158 And wander all the gloomy garden o'er,
159 All creep about where cheering light should stray
160 And boldly venture into open day;
161 Through whose dark shades the lulling winds would sound,
162 Kiss the tall grass, and sigh along the ground;
163 The early bird, that rises with the day,
164 Rock'd by soft zephyrs slept the morn away;
165 And drizzling rain left such a weight on air,
166 That owls at midnight nod in ivy chair;
167 These Health destroy'd; for, from their bending boughs,
168 Nightly the noxious dew distils, and throws
169 Its baneful influence o'er the powers of rest,
170 For those who sleep but little sleep the best:
171 Not drowsy beings that, till noon-tide pours
172 His sultry steam, and drinks the breath of flowers,
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173 Know the full rigour of a nerve unstrung,
174 Or, while in youth as ought the being young
175 Know not that breezes rising with the morn
176 Make them as light as dew-drops on the thorn,
177 As gay as larks that, warbling as they fly,
178 Bear the first message to the morning sky;
179 Fleet as the roe, that o'er the mountain bounds
180 When first his ear is threaten'd by the hounds;
181 Cheerful as sunbeams that with lilies play,
182 Tinging with gold their paler looks away.
183 Thus, when weak mortals feel thy power to charm,
184 And the cold bosom grows a little warm,
185 'Tis then thy influence the mind must share,
186 Moulding to virtue, and the bliss of prayer,
187 To moral duties by Religion taught,
188 Till the blest man becomes the man he ought.
189 This is thy charge, by Jove himself design'd;
190 Thou, next the gods, the good of all mankind;
191 Soothing thy manners, yet thy words sincere,
192 Speaking all truths the sickly soul can bear.
193 Nor ruffle thou the spirit of the proud,
194 Who never yet have to instruction bow'd;
195 But wind about their errors as you may,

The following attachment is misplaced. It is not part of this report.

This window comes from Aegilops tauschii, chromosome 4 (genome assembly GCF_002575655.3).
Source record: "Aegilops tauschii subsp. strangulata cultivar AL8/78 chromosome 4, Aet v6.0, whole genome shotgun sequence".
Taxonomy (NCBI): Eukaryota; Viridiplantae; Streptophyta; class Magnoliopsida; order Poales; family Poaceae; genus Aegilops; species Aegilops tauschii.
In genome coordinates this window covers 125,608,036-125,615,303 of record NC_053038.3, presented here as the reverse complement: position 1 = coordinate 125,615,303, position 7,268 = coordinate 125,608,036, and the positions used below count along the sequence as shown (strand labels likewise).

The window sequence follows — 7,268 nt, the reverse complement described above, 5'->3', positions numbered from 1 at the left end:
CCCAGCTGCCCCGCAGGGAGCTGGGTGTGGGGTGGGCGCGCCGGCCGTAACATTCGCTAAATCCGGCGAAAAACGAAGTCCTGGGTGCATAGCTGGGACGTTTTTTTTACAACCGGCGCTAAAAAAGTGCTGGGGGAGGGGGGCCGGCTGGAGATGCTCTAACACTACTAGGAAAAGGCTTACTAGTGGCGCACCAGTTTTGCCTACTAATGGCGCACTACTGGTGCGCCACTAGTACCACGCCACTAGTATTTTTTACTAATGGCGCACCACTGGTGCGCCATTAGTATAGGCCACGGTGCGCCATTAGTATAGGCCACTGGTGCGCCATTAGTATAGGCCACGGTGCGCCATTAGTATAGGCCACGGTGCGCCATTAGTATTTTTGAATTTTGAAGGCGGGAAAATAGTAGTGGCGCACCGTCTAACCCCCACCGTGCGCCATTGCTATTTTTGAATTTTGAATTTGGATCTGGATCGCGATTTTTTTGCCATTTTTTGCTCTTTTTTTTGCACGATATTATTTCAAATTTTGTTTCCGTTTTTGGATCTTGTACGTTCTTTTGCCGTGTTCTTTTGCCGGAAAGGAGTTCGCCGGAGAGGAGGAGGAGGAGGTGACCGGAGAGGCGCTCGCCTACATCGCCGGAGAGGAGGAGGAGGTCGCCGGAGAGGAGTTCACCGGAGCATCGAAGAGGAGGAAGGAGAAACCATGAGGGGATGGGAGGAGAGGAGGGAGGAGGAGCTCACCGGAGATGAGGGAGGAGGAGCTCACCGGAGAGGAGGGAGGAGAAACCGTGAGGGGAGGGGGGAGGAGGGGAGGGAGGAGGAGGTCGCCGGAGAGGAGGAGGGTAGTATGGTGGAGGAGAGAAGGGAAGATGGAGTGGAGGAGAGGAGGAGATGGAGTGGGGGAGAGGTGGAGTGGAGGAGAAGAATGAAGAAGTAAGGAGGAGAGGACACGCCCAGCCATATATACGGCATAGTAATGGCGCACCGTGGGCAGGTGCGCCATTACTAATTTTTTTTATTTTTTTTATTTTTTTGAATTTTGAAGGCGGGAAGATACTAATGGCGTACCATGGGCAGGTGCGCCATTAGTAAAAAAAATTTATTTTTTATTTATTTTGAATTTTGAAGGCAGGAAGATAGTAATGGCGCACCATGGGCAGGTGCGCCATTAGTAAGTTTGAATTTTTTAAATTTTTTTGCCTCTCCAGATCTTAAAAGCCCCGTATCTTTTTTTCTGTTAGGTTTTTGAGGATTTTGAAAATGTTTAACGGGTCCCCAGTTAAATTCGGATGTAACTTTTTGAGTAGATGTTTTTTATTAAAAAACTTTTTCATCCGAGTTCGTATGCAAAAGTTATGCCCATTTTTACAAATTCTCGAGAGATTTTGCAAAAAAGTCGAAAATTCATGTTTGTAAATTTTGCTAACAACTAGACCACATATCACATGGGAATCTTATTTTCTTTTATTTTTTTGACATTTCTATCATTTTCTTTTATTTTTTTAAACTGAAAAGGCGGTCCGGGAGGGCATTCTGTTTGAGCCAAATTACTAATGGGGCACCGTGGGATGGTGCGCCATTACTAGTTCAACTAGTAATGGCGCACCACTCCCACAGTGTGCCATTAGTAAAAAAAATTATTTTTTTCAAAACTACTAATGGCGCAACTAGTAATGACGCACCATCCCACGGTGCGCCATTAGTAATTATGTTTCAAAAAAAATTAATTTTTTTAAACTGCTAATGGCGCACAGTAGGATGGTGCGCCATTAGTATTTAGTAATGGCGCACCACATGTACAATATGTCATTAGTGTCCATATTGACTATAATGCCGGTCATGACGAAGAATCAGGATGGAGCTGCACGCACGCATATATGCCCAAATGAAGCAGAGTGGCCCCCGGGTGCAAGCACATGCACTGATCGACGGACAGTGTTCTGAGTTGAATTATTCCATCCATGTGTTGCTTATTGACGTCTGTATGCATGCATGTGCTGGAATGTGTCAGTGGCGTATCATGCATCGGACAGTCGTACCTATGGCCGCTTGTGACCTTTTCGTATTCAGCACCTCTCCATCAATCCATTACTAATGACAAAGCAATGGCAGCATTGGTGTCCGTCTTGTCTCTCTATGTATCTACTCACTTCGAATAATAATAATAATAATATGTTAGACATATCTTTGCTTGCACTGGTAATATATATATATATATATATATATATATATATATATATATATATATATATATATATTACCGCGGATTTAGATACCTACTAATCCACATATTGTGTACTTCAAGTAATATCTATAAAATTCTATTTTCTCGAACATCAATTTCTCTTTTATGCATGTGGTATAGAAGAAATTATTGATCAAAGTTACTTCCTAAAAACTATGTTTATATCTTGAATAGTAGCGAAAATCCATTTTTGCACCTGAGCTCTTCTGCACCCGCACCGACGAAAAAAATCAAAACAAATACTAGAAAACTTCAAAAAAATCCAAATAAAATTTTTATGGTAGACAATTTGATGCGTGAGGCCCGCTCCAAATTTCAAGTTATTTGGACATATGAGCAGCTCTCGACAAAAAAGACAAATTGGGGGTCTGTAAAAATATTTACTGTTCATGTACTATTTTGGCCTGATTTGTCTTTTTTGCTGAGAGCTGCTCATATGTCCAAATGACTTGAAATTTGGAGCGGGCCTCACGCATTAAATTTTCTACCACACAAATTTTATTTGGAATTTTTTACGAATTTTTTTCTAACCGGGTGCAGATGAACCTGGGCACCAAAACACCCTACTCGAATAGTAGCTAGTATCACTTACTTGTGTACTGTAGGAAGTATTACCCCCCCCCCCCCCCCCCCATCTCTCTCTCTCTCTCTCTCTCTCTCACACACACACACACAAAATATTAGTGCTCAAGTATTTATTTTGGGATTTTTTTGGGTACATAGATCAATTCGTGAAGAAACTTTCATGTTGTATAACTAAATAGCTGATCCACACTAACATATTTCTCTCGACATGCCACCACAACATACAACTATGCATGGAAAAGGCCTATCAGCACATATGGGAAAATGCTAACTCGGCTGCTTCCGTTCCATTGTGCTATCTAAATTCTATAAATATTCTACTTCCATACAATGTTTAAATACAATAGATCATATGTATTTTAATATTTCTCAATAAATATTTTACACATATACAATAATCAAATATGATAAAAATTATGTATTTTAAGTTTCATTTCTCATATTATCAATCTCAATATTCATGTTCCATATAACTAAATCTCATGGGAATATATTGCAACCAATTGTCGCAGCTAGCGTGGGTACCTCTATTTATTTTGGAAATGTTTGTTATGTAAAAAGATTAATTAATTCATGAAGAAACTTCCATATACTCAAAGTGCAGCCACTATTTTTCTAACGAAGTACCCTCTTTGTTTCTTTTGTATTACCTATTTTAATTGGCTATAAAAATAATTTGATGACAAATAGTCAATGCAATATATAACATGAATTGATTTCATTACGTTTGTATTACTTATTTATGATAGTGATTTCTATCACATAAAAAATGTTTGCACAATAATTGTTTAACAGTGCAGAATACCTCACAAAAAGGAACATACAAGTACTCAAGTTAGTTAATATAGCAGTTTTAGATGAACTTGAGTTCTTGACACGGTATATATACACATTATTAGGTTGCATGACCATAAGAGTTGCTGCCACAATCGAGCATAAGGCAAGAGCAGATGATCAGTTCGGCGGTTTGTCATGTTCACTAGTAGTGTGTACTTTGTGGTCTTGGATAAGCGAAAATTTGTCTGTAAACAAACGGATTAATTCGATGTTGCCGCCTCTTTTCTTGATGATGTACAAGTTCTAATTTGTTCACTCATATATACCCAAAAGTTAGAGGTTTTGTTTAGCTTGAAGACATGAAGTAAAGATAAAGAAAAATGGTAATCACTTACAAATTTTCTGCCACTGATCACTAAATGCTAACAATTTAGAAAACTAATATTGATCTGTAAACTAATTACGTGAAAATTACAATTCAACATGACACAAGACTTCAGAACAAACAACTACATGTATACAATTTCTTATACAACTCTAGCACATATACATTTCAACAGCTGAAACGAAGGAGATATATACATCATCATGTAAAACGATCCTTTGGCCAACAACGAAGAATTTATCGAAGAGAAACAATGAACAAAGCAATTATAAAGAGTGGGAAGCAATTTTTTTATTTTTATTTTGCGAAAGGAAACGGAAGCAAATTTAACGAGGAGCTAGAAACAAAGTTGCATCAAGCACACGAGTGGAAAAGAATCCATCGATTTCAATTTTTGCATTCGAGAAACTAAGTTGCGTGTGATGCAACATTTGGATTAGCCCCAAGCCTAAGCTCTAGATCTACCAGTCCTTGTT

196 And with sweet counsel weed their faults away;
197 By slow degrees Perfection must be wrought,
198 For slow's the growth of weak bewilder'd Thought;
199 Nor will one manner work alike with all,
200 Some in soft whispers thou must gently call;
201 Nor censure harsh, nor mark with critic eye
202 Those little faults that under virtues lie.
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203 Others, again, thy freer speech demand,
204 And the correction of a bolder hand,
205 Must have their vices marshall'd in their view,
206 And every error plainly pointed to;
207 Others, from seeming love, will hear thy voice,
208 And fondly think that virtue is their choice;
209 But should'st thou thwart them with a word more hard,
210 Or seem t' abate thy tender, warm regard,
211 Rage would run back to all the follies past,
212 And every day grow faultier than the last;
213 Such is thy task, congenial to thy mind,
214 The Friend, the Lover, of forlorn Mankind!


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Genres: narrative verse

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Blamire, Susanna, 1747-1794. The Poetical Works of Miss Susanna Blamire “The muse of Cumberland.” Now for the first time collected by Henry Lonsdale, M.D. with a preface, memoir, and notes by Patrick Maxwell, ... Edinburgh: John Menzies, 61 Princes Street; R. Tyas, London; D. Robertson, Glasgow; and C. Thurnam, Carlisle. MDCCCXLII., 1842, pp. 106-113.  (Page images digitized from a copy in the Bodleian Library [42.256].)

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Typography, spelling, capitalization, and punctuation have been cautiously modernized. The source of the text is given and all significant editorial interventions have been recorded in textual notes. This ECPA text has been edited to conform to the recommendations found in Level 5 of the Best Practices for TEI in Libraries version 4.0.0.